Across Europe, imaginary 5G threats create real-world headaches
The confusion and chaos thrown up by the ongoing COVID-19 crisis has proven to be the perfect battleground for conspiracy theorists to spread their paranoiac propaganda. In particular, anti-5G activists have scapegoated the next generation technology as a supposed culprit for the spread of the virus and taken matters into their own hands, with arson attacks against antennas taking place across the UK and the EU-27.
While the connection between 5G and a global pandemic is entirely baseless, the ramifications of such fearmongering are all too real. As well as destroying parts of the telecommunications network and endangering the infrastructure that keeps individuals (and the emergency services) connected with one another, these arsonists are consuming valuable time, effort and resources in the struggle to repair the damage they’re wreaking, both in a physical and a virtual sense. What’s more, their misguided zeal is deepening Europe’s digital disadvantage relative to other parts of the world, jeopardising its economic competitiveness in the long term.
Fake news, real headlines
Suspicion of new technologies is nothing new, especially in the telecommunications world; mentions of so-called “radiophobia” stretch back as far as 1903. 2G mobile networks were demonised for the supposed carcinogenic properties of the radiation they emitted, and each subsequent incarnation has met with some degree of resistance, although 5G’s detractors have been more vocal and militant than their predecessors. Previously, rhetoric focused on the potential environmental and health impacts of the technology, but with the advent of the coronavirus pandemic at the start of the year, conspiracy theorists have changed tack.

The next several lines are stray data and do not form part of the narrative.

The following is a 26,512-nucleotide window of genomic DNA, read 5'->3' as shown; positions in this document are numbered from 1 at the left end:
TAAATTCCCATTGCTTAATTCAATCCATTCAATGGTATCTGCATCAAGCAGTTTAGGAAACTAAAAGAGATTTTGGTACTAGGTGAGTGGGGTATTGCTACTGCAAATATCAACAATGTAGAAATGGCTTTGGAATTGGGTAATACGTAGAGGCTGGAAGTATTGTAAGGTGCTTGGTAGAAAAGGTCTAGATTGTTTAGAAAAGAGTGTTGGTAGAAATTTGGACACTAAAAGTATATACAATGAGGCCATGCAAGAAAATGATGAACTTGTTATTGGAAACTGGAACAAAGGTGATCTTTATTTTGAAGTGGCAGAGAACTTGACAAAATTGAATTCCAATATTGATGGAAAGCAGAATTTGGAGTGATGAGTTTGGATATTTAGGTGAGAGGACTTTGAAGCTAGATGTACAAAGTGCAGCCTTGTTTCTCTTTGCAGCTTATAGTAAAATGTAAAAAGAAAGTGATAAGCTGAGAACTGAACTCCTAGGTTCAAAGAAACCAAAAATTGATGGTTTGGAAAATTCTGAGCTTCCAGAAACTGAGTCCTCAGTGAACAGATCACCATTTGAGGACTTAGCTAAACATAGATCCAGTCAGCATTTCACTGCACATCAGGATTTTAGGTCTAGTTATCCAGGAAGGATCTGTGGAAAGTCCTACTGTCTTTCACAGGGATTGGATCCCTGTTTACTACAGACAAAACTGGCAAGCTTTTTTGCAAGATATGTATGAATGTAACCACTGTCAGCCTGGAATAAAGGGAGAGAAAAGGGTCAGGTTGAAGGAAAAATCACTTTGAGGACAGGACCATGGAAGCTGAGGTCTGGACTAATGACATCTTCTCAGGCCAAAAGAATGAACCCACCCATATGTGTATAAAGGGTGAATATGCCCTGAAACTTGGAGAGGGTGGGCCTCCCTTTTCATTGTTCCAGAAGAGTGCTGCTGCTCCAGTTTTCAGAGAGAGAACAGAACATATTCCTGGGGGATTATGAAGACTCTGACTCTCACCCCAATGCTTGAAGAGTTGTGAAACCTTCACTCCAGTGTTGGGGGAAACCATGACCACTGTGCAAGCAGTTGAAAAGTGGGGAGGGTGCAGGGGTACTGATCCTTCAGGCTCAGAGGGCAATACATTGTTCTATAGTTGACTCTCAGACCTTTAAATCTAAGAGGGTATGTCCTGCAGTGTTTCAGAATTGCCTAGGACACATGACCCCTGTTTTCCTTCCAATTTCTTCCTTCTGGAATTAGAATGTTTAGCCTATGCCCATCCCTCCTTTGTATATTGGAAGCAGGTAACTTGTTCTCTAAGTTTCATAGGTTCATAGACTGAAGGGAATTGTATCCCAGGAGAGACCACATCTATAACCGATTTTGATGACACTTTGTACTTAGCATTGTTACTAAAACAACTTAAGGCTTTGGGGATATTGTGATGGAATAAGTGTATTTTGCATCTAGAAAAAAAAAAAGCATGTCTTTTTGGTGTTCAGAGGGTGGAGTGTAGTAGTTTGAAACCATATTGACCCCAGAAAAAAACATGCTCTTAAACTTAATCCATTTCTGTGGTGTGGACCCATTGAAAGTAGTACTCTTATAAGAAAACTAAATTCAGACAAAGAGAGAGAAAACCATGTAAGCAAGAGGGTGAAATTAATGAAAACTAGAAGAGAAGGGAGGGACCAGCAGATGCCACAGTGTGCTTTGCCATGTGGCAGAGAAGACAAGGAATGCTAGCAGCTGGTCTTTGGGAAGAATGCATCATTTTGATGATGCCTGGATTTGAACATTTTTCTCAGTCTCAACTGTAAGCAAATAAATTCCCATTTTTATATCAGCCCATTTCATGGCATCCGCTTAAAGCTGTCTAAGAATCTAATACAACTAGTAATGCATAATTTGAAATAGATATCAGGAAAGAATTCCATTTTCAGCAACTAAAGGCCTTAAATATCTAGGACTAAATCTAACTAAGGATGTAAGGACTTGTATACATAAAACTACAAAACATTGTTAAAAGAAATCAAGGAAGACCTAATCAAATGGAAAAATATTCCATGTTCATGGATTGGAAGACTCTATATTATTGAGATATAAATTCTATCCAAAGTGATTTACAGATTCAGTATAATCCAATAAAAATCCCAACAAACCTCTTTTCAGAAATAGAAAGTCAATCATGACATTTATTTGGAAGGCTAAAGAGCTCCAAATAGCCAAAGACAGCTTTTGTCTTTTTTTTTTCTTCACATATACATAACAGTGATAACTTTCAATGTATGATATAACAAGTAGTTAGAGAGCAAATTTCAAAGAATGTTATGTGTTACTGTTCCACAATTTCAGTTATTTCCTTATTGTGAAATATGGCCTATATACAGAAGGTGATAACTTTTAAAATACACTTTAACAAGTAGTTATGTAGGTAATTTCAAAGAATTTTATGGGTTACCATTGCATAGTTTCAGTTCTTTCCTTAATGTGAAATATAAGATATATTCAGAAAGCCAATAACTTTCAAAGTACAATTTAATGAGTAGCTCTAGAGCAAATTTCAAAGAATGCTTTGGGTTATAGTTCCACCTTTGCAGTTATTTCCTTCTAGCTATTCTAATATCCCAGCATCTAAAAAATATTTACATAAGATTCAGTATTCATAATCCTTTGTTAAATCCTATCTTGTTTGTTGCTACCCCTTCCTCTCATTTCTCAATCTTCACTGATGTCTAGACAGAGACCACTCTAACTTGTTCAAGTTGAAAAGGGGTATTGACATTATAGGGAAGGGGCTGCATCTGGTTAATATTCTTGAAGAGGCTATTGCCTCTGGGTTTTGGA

All of a sudden, a raft of new sensational stories emerged: 5G is responsible for causing COVID-19; 5G is spreading the virus at lightning speeds; 5G is a front for a global ploy to inject us all with a “vaccine” designed to track our movements. Such speculation borders on the absurd, but its consequences are no laughing matter. Since January, there have been over 140 attacks on telecoms infrastructure across 10 European countries, with 87 incidents taking place in the UK alone. Britain has also witnessed 250 instances of people physically threatening the engineers tasked with erecting and maintaining the masts, demonstrating the lengths to which these conspiracy theorists are willing to go.
The fallout from these attacks manifests itself in three serious forms. Firstly, the damage inflicted upon the infrastructure – which is often mistakenly directed at 2G, 3G and 4G towers – devastates the fragile threads of communication which hold us together. During a time as fraught with uncertainty as the present one, staying in contact with friends and family via phone and internet is more important than ever – and that’s even before the consequences for the emergency services are taken into account.